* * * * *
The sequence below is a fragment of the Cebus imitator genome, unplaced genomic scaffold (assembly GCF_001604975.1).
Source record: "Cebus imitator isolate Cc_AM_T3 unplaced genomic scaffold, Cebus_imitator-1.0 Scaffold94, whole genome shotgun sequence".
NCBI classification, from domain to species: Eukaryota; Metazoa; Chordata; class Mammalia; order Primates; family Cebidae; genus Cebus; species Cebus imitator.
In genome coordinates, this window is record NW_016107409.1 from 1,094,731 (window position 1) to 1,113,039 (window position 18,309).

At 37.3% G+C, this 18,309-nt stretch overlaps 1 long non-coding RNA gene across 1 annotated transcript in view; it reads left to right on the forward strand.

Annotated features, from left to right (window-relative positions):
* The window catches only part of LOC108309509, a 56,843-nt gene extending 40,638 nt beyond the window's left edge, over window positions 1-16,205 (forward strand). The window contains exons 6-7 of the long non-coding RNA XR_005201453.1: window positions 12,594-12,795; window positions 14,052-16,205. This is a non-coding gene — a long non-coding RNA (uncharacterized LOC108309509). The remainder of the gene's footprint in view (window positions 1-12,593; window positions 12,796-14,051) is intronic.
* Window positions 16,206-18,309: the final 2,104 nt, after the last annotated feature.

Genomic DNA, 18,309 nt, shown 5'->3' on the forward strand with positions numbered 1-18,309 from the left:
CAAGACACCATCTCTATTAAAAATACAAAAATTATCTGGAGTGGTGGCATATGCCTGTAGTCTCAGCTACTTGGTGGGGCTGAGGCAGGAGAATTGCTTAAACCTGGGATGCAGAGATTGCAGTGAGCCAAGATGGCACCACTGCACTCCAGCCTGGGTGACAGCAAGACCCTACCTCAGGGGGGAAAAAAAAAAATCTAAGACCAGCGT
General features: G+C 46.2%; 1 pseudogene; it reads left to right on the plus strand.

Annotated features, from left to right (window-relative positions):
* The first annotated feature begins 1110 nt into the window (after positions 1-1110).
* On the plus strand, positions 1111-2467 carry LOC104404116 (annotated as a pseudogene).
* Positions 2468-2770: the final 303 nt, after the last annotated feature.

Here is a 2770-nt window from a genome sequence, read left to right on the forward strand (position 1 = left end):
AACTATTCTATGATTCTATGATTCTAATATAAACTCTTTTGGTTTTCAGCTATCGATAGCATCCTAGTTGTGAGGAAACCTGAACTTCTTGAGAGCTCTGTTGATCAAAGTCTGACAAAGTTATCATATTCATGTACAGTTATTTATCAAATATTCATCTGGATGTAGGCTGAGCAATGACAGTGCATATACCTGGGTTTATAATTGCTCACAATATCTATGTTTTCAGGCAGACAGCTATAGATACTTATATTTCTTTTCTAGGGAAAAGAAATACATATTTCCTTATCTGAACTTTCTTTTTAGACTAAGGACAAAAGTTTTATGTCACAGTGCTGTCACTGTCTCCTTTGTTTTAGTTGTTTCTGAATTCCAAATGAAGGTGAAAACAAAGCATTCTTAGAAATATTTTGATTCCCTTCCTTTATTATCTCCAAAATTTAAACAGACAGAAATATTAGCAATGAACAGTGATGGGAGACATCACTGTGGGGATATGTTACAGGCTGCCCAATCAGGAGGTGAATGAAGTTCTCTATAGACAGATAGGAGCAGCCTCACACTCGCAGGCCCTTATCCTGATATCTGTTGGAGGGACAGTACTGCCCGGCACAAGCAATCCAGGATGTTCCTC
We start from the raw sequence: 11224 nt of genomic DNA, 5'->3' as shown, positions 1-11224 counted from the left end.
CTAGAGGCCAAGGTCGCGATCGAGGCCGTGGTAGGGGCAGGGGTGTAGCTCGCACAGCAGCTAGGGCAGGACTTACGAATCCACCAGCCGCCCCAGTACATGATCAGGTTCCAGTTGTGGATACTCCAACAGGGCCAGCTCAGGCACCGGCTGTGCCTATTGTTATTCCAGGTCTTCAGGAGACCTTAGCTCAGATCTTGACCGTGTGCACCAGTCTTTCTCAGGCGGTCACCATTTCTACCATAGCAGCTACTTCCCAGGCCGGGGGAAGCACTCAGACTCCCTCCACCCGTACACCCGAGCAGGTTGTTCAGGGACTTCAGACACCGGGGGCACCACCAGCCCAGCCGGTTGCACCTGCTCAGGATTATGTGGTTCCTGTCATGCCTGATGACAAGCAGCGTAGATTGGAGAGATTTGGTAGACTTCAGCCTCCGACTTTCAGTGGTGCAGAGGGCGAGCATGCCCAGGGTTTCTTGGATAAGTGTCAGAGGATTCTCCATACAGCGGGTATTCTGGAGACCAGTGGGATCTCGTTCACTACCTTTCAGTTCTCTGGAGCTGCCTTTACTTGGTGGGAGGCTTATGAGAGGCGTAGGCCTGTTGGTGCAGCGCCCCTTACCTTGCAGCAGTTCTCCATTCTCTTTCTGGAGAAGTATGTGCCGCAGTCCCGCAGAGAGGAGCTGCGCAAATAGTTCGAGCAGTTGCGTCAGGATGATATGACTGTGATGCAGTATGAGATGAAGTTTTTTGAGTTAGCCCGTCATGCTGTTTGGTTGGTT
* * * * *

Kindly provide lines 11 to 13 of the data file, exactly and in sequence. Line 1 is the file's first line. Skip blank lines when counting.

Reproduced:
General features: G+C 46.2%; 1 pseudogene; it reads left to right on the plus strand.

Annotated features, from left to right (window-relative positions):
* The first annotated feature begins 1110 nt into the window (after positions 1-1110).